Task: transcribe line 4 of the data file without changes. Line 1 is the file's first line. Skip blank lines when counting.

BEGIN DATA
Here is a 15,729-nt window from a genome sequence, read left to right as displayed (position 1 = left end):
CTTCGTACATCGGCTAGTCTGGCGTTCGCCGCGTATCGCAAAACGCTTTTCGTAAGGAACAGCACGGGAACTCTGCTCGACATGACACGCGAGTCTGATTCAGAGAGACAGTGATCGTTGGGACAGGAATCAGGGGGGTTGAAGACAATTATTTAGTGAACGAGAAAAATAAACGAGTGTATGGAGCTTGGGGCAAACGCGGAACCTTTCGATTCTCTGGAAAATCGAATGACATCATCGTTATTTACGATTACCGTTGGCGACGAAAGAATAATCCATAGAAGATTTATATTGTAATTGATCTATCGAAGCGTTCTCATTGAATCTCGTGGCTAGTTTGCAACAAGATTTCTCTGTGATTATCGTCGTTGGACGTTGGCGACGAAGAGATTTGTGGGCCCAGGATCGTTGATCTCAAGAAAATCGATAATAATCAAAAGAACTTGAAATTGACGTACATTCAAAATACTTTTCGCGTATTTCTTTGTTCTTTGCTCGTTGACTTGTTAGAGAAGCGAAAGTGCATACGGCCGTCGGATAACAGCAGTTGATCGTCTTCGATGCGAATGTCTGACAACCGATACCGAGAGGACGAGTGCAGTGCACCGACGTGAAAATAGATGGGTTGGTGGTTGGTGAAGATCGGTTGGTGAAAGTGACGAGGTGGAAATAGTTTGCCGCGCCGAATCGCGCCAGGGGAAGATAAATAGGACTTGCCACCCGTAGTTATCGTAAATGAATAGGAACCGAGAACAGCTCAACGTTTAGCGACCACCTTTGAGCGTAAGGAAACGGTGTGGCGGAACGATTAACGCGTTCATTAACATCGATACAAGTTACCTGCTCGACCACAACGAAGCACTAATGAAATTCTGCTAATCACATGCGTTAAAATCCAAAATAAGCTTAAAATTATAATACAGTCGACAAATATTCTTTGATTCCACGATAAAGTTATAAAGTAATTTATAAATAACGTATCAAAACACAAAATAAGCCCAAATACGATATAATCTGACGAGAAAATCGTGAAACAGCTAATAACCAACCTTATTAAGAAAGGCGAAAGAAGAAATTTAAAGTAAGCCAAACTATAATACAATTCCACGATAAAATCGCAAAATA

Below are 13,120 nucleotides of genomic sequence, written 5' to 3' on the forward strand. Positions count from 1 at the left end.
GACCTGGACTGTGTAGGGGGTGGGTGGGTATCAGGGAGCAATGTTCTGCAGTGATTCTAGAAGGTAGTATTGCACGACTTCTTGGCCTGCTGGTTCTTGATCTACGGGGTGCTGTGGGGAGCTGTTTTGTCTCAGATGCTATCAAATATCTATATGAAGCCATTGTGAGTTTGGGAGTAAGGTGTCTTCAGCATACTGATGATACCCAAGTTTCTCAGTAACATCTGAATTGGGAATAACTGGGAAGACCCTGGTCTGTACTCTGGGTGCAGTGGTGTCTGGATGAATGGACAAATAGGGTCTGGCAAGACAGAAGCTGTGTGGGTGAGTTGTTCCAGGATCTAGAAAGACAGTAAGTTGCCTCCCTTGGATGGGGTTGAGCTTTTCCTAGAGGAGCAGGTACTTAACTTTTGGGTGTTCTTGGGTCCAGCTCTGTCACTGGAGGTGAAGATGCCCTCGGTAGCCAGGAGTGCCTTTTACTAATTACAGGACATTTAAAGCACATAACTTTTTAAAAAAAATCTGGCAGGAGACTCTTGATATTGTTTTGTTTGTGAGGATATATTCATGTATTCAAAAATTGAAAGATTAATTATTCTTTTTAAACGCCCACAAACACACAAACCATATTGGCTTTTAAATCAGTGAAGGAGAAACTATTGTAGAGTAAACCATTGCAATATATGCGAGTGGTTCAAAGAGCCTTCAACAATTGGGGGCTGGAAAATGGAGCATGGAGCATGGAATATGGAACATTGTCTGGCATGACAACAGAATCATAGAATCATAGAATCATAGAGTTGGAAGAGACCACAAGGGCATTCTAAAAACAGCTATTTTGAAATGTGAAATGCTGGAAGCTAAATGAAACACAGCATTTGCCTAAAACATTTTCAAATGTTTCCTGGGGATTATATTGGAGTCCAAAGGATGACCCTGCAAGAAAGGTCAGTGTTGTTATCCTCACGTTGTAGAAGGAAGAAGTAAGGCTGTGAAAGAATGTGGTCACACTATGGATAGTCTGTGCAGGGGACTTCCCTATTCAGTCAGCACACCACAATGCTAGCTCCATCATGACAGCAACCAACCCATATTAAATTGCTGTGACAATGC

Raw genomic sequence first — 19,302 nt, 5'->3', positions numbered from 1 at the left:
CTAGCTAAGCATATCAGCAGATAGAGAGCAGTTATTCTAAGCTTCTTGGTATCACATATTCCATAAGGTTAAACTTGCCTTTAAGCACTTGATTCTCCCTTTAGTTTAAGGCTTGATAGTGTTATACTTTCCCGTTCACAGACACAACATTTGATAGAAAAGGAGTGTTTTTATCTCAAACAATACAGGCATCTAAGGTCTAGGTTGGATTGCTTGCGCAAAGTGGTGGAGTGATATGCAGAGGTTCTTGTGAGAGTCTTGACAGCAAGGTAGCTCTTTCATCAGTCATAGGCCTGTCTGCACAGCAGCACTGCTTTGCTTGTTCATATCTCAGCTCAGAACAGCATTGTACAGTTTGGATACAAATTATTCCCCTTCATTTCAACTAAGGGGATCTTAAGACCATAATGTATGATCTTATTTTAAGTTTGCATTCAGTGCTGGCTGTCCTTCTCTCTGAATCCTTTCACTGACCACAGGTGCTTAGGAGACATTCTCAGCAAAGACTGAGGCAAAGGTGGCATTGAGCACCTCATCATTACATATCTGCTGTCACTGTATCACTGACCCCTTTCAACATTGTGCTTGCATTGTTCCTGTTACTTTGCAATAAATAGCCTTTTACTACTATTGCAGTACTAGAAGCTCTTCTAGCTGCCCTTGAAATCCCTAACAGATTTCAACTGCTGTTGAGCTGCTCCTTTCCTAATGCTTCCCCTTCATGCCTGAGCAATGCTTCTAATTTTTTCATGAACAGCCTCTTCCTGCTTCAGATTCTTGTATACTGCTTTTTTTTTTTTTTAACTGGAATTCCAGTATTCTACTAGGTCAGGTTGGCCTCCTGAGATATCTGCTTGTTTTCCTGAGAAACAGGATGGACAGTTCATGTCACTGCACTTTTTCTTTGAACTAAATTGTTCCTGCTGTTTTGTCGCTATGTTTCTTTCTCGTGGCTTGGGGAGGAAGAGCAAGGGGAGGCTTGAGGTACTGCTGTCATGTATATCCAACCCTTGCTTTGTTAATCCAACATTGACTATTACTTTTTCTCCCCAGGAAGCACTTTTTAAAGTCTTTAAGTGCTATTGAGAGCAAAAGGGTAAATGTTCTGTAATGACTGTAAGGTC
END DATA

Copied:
GACCTGGACTGTGTAGGGGGTGGGTGGGTATCAGGGAGCAATGTTCTGCAGTGATTCTAGAAGGTAGTATTGCACGACTTCTTGGCCTGCTGGTTCTTGATCTACGGGGTGCTGTGGGGAGCTGTTTTGTCTCAGATGCTATCAAATATCTATATGAAGCCATTGTGAGTTTGGGAGTAAGGTGTCTTCAGCATACTGATGATACCCAAGTTTCTCAGTAACATCTGAATTGGGAATAACTGGGAAGACCCTGGTCTGTACTCTGGGTGCAGTGGTGTCTGGATGAATGGACAAATAGGGTCTGGCAAGACAGAAGCTGTGTGGGTGAGTTGTTCCAGGATCTAGAAAGACAGTAAGTTGCCTCCCTTGGATGGGGTTGAGCTTTTCCTAGAGGAGCAGGTACTTAACTTTTGGGTGTTCTTGGGTCCAGCTCTGTCACTGGAGGTGAAGATGCCCTCGGTAGCCAGGAGTGCCTTTTACTAATTACAGGACATTTAAAGCACATAACTTTTTAAAAAAAATCTGGCAGGAGACTCTTGATATTGTTTTGTTTGTGAGGATATATTCATGTATTCAAAAATTGAAAGATTAATTATTCTTTTTAAACGCCCACAAACACACAAACCATATTGGCTTTTAAATCAGTGAAGGAGAAACTATTGTAGAGTAAACCATTGCAATATATGCGAGTGGTTCAAAGAGCCTTCAACAATTGGGGGCTGGAAAATGGAGCATGGAGCATGGAATATGGAACATTGTCTGGCATGACAACAGAATCATAGAATCATAGAATCATAGAGTTGGAAGAGACCACAAGGGCATTCTAAAAACAGCTATTTTGAAATGTGAAATGCTGGAAGCTAAATGAAACACAGCATTTGCCTAAAACATTTTCAAATGTTTCCTGGGGATTATATTGGAGTCCAAAGGATGACCCTGCAAGAAAGGTCAGTGTTGTTATCCTCACGTTGTAGAAGGAAGAAGTAAGGCTGTGAAAGAATGTGGTCACACTATGGATAGTCTGTGCAGGGGACTTCCCTATTCAGTCAGCACACCACAATGCTAGCTCCATCATGACAGCAACCAACCCATATTAAATTGCTGTGACAATGC